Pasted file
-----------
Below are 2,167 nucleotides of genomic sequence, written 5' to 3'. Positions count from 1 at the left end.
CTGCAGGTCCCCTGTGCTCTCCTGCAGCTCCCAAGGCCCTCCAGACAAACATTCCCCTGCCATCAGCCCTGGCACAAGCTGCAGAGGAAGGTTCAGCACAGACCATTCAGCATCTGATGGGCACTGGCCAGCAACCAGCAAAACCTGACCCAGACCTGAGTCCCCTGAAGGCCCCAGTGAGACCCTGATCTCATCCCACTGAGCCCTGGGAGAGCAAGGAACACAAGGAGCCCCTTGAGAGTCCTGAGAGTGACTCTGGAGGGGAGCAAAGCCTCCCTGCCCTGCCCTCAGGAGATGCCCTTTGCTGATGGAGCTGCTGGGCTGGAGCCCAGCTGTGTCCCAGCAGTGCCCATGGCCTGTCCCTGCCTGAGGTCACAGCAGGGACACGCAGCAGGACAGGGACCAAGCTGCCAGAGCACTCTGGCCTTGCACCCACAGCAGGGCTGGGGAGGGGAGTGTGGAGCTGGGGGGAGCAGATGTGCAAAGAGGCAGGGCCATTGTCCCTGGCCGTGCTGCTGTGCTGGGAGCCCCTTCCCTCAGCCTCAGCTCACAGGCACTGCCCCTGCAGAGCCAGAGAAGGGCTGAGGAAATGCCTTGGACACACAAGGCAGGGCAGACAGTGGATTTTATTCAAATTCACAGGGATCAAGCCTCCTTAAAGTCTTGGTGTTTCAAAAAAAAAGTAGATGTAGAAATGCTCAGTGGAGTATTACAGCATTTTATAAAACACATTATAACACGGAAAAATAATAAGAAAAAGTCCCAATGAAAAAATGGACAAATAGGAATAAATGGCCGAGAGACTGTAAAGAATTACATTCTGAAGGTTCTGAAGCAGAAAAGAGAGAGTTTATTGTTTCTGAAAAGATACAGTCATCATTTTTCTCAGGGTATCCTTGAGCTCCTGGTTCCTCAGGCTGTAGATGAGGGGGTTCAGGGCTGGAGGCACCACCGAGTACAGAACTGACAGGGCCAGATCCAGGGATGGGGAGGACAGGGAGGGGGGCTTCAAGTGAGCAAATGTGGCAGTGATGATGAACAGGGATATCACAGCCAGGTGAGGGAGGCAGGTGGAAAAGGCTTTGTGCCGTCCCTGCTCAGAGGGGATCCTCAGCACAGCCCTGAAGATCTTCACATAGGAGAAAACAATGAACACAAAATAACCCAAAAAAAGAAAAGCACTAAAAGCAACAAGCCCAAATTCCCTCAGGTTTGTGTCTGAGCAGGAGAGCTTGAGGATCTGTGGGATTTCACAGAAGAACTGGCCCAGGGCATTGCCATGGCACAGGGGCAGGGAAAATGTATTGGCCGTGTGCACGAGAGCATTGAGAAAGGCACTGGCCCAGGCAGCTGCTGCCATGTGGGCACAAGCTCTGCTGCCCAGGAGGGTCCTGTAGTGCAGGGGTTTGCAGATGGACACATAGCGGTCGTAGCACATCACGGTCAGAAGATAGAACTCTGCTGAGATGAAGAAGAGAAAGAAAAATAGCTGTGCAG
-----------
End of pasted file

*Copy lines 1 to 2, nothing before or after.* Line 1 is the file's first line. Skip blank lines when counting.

Below are 2,167 nucleotides of genomic sequence, written 5' to 3'. Positions count from 1 at the left end.
CTGCAGGTCCCCTGTGCTCTCCTGCAGCTCCCAAGGCCCTCCAGACAAACATTCCCCTGCCATCAGCCCTGGCACAAGCTGCAGAGGAAGGTTCAGCACAGACCATTCAGCATCTGATGGGCACTGGCCAGCAACCAGCAAAACCTGACCCAGACCTGAGTCCCCTGAAGGCCCCAGTGAGACCCTGATCTCATCCCACTGAGCCCTGGGAGAGCAAGGAACACAAGGAGCCCCTTGAGAGTCCTGAGAGTGACTCTGGAGGGGAGCAAAGCCTCCCTGCCCTGCCCTCAGGAGATGCCCTTTGCTGATGGAGCTGCTGGGCTGGAGCCCAGCTGTGTCCCAGCAGTGCCCATGGCCTGTCCCTGCCTGAGGTCACAGCAGGGACACGCAGCAGGACAGGGACCAAGCTGCCAGAGCACTCTGGCCTTGCACCCACAGCAGGGCTGGGGAGGGGAGTGTGGAGCTGGGGGGAGCAGATGTGCAAAGAGGCAGGGCCATTGTCCCTGGCCGTGCTGCTGTGCTGGGAGCCCCTTCCCTCAGCCTCAGCTCACAGGCACTGCCCCTGCAGAGCCAGAGAAGGGCTGAGGAAATGCCTTGGACACACAAGGCAGGGCAGACAGTGGATTTTATTCAAATTCACAGGGATCAAGCCTCCTTAAAGTCTTGGTGTTTCAAAAAAAAAGTAGATGTAGAAATGCTCAGTGGAGTATTACAGCATTTTATAAAACACATTATAACACGGAAAAATAATAAGAAAAAGTCCCAATGAAAAAATGGACAAATAGGAATAAATGGCCGAGAGACTGTAAAGAATTACATTCTGAAGGTTCTGAAGCAGAAAAGAGAGAGTTTATTGTTTCTGAAAAGATACAGTCATCATTTTTCTCAGGGTATCCTTGAGCTCCTGGTTCCTCAGGCTGTAGATGAGGGGGTTCAGGGCTGGAGGCACCACCGAGTACAGAACTGACAGGGCCAGATCCAGGGATGGGGAGGACAGGGAGGGGGGCTTCAAGTGAGCAAATGTGGCAGTGATGATGAACAGGGATATCACAGCCAGGTGAGGGAGGCAGGTGGAAAAGGCTTTGTGCCGTCCCTGCTCAGAGGGGATCCTCAGCACAGCCCTGAAGATCTTCACATAGGAGAAAACAATGAACACAAAATAACCCAAAAAAAGAAAAGCACTAAAAGCAACAAGCCCAAATTCCCTCAGGTTTGTGTCTGAGCAGGAGAGCTTGAGGATCTGTGGGATTTCACAGAAGAACTGGCCCAGGGCATTGCCATGGCACAGGGGCAGGGAAAATGTATTGGCCGTGTGCACGAGAGCATTGAGAAAGGCACTGGCCCAGGCAGCTGCTGCCATGTGGGCACAAGCTCTGCTGCCCAGGAGGGTCCTGTAGTGCAGGGGTTTGCAGATGGACACATAGCGGTCGTAGCACATCACGGTCAGAAGATAGAACTCTGCTGAGATGAAGAAGAGAAAGAAAAATAGCTGTGCAG